- Call your insurance company and file your
- Contact your local Department
of Motor Vehicles to see if you are required
to file the accident with the state department.
- If there are any claims made against you,
or you would like to file a claim, locate
- If you have been injured in any way, see
a doctor for a medical evaluation
- Keep a record of all expenses incurred as
a result of the accident and keep ALL receipts
- If you have been injured, keep a record of
how you have been affected: yourself, your work and/or your
Depending upon the nature of the traffic accident
and the extent of the damages and injuries involved, a series
of auto accident reports must be filed. Sometimes the reporting
of an auto accident is mandatory, sometimes it is voluntary.
Please check with your state laws regarding accidents.
Reports typically must be filed with three sets of organizations:
The law of the state where the accident occurs
may require a police report to be filed. However, as there
are many variations in state and local laws -- and even local
practices -- we can not address them all. Generally
if any personal injury occurs in an auto accident, a police
report must be filed. A police report generally
also is required when property damage exceeds a certain dollar
amount (often $200 to $500). The manner of making the report
also varies. Some local police only take certain auto accident
reports over the telephone, some require a trip to the station
house. To be safe, at least a telephone call to local police
should be made shortly after an auto accident to determine
local practice and the information you are required to provide.
A great resource for locating the traffic investigation unit
of the police department in your area is the ARC
Network. They have a directory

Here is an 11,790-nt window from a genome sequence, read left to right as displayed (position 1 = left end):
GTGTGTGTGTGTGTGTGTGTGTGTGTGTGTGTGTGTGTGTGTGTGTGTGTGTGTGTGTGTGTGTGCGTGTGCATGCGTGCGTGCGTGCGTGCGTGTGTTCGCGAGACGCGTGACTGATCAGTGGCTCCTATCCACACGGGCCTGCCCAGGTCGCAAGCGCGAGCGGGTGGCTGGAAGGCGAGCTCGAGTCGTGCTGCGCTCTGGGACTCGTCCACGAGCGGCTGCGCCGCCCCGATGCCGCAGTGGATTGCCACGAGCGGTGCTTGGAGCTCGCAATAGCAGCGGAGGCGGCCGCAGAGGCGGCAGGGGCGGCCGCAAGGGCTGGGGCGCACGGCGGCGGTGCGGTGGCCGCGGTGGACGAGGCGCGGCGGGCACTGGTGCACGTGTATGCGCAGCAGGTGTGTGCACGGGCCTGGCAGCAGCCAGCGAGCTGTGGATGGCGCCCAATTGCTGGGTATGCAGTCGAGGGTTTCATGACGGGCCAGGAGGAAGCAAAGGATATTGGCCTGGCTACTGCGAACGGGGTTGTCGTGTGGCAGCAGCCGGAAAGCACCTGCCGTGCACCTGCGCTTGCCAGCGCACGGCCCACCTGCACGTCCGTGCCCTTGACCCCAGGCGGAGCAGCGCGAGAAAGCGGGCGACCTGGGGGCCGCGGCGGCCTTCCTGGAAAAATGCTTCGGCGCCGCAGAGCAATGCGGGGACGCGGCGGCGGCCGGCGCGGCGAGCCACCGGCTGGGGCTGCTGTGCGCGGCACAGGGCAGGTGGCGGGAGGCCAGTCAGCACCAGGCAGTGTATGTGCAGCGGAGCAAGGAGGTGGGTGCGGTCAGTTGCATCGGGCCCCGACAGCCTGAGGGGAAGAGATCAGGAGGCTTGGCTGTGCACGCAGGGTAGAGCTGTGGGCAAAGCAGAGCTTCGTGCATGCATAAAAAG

of traffic police with complete contact information.
(See Step Two)
Some state DMV's maintain auto accident reports.
The requirement for these reports differ between the various
states (for example, California requires every operator of
a vehicle involved in an accident to file a "SR-1"
whenever there is an accident with personal injury or property
damage in excess of $500). Typically this report must be filed
within 5 or 10 days of the accident. Failure to file such
a required report could lead to suspension of your driving
privilege. In other words, your driver's license could be
taken away from you, regardless of fault, if you do not promptly
file a report with your state's DMV. If you or someone was
injured, it may make sense to speak
to a personal injury attorney BEFORE filing that report!
Links to the DMV can be found by clicking
After the accident you should take some time
to review the Research
section of The Accident Resource web site. This section
contains information on traffic accident statistics, automotive
safety, automotive recalls and defects, automotive safety
restraints, state laws and other information.
to the Research Section
Accident Resource has compiled a host of professional directories
to help you locate qualified professionals who can help you
through the traffic accident process. Our professional directories
help you locate qualified personal injury attorneys, medical
specialists (chiropractic specialists), insurance companies,
expert witnesses, traffic investigation police and others.
We have broken everything down so you can easily find qualified
professionals in your area.
Access the Directories